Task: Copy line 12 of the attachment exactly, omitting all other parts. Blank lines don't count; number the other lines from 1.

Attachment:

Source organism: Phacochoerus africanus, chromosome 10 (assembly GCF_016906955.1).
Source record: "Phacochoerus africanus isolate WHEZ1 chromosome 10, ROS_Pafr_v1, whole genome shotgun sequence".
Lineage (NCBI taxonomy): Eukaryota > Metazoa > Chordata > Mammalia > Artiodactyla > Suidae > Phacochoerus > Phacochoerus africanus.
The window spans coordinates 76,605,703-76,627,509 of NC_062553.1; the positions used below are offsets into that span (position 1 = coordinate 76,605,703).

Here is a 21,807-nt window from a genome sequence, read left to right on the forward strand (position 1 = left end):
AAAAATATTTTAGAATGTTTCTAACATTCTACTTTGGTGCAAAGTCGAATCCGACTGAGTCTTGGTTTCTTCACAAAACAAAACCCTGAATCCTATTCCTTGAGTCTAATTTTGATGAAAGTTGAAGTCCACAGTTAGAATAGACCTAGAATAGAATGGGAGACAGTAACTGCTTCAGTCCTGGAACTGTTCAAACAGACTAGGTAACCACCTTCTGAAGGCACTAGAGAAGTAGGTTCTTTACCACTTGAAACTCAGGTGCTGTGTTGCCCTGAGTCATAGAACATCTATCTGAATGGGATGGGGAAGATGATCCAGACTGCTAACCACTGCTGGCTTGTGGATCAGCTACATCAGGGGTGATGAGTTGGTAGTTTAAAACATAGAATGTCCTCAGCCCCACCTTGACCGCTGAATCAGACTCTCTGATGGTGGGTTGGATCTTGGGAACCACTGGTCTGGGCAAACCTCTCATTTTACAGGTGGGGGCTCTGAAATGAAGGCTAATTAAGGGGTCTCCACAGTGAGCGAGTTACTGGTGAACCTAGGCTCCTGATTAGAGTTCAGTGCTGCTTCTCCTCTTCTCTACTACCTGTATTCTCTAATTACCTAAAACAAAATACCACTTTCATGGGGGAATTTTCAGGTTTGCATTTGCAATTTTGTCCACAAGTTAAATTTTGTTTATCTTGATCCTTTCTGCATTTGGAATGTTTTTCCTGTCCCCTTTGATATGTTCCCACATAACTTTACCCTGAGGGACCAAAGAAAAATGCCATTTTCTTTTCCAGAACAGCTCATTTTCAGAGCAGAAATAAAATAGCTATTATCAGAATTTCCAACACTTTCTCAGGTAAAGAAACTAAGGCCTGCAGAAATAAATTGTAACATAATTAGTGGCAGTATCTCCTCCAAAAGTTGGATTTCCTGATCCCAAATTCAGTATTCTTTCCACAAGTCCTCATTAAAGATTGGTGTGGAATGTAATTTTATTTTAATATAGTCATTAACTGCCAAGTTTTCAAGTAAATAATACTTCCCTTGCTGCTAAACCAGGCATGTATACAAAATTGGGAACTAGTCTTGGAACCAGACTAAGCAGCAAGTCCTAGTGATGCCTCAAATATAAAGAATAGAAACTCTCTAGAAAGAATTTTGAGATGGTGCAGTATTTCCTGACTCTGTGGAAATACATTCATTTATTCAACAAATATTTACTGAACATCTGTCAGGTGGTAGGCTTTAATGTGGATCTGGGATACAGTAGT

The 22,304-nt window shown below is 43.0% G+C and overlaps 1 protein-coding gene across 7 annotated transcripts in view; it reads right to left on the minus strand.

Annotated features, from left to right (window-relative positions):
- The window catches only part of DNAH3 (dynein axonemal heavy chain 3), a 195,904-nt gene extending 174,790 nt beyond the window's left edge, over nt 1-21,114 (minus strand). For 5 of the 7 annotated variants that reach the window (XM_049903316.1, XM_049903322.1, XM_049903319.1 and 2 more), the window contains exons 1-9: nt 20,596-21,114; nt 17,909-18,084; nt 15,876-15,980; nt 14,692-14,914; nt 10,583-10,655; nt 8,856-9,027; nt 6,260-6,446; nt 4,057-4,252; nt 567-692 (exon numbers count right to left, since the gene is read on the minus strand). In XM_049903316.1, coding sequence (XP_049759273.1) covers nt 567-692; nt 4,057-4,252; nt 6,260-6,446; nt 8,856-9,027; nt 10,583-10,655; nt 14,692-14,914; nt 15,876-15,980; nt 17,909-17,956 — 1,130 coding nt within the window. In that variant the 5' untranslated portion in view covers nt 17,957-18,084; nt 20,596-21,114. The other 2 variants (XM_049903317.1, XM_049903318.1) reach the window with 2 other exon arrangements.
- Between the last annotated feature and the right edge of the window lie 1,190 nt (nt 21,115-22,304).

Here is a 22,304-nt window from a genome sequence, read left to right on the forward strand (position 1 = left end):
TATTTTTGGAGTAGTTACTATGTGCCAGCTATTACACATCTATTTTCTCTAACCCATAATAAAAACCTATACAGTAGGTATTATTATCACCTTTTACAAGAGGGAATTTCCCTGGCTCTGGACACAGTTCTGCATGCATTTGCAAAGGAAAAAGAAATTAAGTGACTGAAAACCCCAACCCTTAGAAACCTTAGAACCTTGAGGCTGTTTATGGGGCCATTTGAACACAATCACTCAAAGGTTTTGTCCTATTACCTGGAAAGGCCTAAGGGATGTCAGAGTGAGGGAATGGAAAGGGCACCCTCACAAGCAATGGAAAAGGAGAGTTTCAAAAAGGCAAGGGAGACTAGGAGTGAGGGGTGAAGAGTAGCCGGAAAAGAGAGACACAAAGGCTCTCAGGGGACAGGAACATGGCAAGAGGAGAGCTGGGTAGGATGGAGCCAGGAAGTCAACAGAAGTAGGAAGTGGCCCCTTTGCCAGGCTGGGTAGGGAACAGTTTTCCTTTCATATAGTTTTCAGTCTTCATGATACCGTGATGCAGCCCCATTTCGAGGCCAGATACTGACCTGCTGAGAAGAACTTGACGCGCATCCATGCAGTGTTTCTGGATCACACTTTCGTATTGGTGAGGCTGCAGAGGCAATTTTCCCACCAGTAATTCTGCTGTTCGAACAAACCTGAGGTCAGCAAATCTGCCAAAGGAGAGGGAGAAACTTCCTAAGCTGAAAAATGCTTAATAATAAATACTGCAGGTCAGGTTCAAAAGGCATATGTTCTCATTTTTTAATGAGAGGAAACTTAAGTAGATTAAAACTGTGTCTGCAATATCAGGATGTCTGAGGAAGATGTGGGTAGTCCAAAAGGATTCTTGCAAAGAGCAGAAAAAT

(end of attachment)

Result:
TATTTTTGGAGTAGTTACTATGTGCCAGCTATTACACATCTATTTTCTCTAACCCATAATAAAAACCTATACAGTAGGTATTATTATCACCTTTTACAAGAGGGAATTTCCCTGGCTCTGGACACAGTTCTGCATGCATTTGCAAAGGAAAAAGAAATTAAGTGACTGAAAACCCCAACCCTTAGAAACCTTAGAACCTTGAGGCTGTTTATGGGGCCATTTGAACACAATCACTCAAAGGTTTTGTCCTATTACCTGGAAAGGCCTAAGGGATGTCAGAGTGAGGGAATGGAAAGGGCACCCTCACAAGCAATGGAAAAGGAGAGTTTCAAAAAGGCAAGGGAGACTAGGAGTGAGGGGTGAAGAGTAGCCGGAAAAGAGAGACACAAAGGCTCTCAGGGGACAGGAACATGGCAAGAGGAGAGCTGGGTAGGATGGAGCCAGGAAGTCAACAGAAGTAGGAAGTGGCCCCTTTGCCAGGCTGGGTAGGGAACAGTTTTCCTTTCATATAGTTTTCAGTCTTCATGATACCGTGATGCAGCCCCATTTCGAGGCCAGATACTGACCTGCTGAGAAGAACTTGACGCGCATCCATGCAGTGTTTCTGGATCACACTTTCGTATTGGTGAGGCTGCAGAGGCAATTTTCCCACCAGTAATTCTGCTGTTCGAACAAACCTGAGGTCAGCAAATCTGCCAAAGGAGAGGGAGAAACTTCCTAAGCTGAAAAATGCTTAATAATAAATACTGCAGGTCAGGTTCAAAAGGCATATGTTCTCATTTTTTAATGAGAGGAAACTTAAGTAGATTAAAACTGTGTCTGCAATATCAGGATGTCTGAGGAAGATGTGGGTAGTCCAAAAGGATTCTTGCAAAGAGCAGAAAAAT